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1. Nearest Neighbors and the Curse of Dimensionality – 30 pts. In this question,
you will verify the claim from lecture that “most” points in a high-dimensional space are far away
from each other, and also approximately the same distance.
(a) [10 pts] First, consider two independent univariate random variables X and Y sampled
uniformly from the unit interval [0, 1]. Determine the expectation and variance of the random
variable Z, defined as the squared distance Z = (X − Y )
2
.
(b) [10 pts] Now suppose we sample two points independently from a unit cube in d dimensions.
Observe that each coordinate is sampled independently from [0, 1], i.e. we can view this
as sampling random variables X1, . . . , Xd, Y1, . . . , Yd independently from [0, 1]. The squared
Euclidean distance can be written as R = Z1 + · · · + Zd, where Zi = (Xi − Yi)
2
. Using
the properties of expectation and variance, determine E[R] and Var[R]. You may give your
answer in terms of the dimension d, and E[Z] and Var[Z] (the answers from part (a)).
(c) [10 pts] Based on your answer to part (b), compare the mean and standard deviation of
R to the maximum possible squared Euclidean distance (i.e. the distance between opposite
corners of the cube). Why does this support the claim that in high dimensions, “most points
are far away, and approximately the same distance”?
2. Decision Trees – 30 pts. In this question, you will use the scikit-learn decision tree
classifier to classify real vs. fake news headlines. The aim of this question is for you to read the
scikit-learn API and get comfortable with training/validation splits.
We will use a dataset of 1298 “fake news” headlines (which mostly include headlines of articles
classified as biased, etc.) and 1968 “real” news headlines, where the “fake news” headlines are from
https://www.kaggle.com/mrisdal/fake-news/data and “real news” headlines are from https:
//www.kaggle.com/therohk/million-headlines. The data were cleaned by removing words
from titles not part of the headlines, removing special characters and restricting real news headlines
after October 2016 using the word ”trump”. The cleaned data are available as clean_real.txt
and clean_fake.txt on the course webpage. It is expected that you use these cleaned data sources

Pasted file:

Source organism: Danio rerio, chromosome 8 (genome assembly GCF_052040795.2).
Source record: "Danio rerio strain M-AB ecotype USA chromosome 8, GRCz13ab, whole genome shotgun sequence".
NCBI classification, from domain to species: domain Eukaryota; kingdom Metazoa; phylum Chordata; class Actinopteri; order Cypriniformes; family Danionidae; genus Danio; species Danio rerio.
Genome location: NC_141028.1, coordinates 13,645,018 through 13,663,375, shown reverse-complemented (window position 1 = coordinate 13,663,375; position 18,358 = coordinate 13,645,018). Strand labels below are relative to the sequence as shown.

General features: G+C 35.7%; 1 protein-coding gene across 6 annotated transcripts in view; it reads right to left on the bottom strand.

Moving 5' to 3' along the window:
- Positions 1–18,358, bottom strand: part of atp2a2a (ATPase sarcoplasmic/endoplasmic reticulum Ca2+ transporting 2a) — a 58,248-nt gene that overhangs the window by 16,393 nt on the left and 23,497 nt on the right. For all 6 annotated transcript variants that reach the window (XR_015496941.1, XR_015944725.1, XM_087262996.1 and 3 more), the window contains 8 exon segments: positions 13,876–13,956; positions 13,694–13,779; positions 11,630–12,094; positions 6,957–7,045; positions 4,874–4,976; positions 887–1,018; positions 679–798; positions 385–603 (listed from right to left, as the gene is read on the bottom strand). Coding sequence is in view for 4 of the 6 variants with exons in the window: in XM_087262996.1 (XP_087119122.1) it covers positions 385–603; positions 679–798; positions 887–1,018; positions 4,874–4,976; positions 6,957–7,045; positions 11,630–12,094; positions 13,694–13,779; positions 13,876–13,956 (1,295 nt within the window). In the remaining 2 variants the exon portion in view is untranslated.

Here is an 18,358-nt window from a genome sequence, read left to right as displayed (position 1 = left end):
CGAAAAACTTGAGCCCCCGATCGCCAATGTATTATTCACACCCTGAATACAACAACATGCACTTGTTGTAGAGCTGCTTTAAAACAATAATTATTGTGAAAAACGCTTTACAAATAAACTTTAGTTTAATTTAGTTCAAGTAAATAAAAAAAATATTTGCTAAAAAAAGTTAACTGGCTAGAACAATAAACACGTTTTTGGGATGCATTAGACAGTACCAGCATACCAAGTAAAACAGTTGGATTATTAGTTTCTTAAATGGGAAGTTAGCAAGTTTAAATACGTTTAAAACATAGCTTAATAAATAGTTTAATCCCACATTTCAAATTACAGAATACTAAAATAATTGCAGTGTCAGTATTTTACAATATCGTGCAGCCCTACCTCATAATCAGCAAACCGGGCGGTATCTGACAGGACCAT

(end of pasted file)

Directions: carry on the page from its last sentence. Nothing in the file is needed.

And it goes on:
for this assignment.
You will build a decision tree to classify real vs. fake news headlines. Instead of coding the decision trees yourself, you will do what we normally do in practice — use an existing implementation.
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You should use the DecisionTreeClassifier included in sklearn. Note that figuring out how
to use this implementation, its corresponding attributes and methods is a part of the assignment.
All code should be included in your pdf submission file.
(a) [6 pts] Write a function load_data which loads the data, preprocesses it using a vectorizer
(http://scikit-learn.org/stable/modules/classes.html#module-sklearn.feature_
extraction.text, we suggest you use CountVectorizer as it is the simplest in nature),
and splits the entire dataset randomly into 70% training, 15% validation, and 15% test
examples.
(b) [6 pts] Write a function select_model which trains the decision tree classifier using at least
5 different values of max_depth, as well as two different split criteria (information gain and
Gini coefficient), evaluates the performance of each one on the validation set, and prints
the resulting accuracies of each model. You should use DecisionTreeClassifier, but you
should write the validation code yourself. Include the output of this function in your solution.
(c) [6 pts] Now let’s stick with the hyperparameters which achieved the highest validation
accuracy. Extract and visualize the first two layers of the tree. Your visualization does not
have to be an image: it is perfectly fine to display text. It may also be hand-drawn. Include
your visualization in your solution pdf.
(d) [12 pts] Write a function compute_information_gain which computes the information gain
of a split on the training data. That is, compute I(Y, xi), where Y is the random variable
signifying whether the headline is real or fake, and xi
is the keyword chosen for the split.
Report the outputs of this function for the topmost split from the previous part, and for
several other keywords.
3. Regression – 40 pts. In this question, you will derive certain properties of linear regression, and experiment with cross validation to tune its regularization parameter.
3.1. Linear regression – 10 pts. Suppose that X ∈ R
n×m with n ≥ m and Y ∈ R
n
, and that
Y |X, β ∼ N (Xβ, σ2
I). We know that the maximum likelihood estimate βˆ of β is given by
βˆ = (XT X)
−1XT Y.
(a) Write the log-likelihood implied by the model above, and compute its gradient w.r.t. β. By
setting it equal to 0, derive the above estimator βˆ.
(b) Find the distribution of βˆ, its expectation and covariance matrix. Hint: Read the property
of multivariate Gaussian random vectors in preliminaries.pdf on course webpage.
3.2. Ridge regression and MAP – 10 pts. Suppose that we have Y |X, β ∼ N (Xβ, σ2
I) and we
place a normal prior on β, i.e., β ∼ N (0, τ 2
I). Show that the MAP estimate of β given Y in this
context is
βˆMAP = (XT X + λI)
−1XT
(3.1) Y
where λ = σ
2/τ 2
.
3.3. Cross validation – 20 pts. In this problem, you will write a function that performs Kfold cross validation (CV) procedure to tune the penalty parameter λ in Ridge regression. CV
2
procedure is one of the most commonly used methods for tuning hyperparameters. In this question,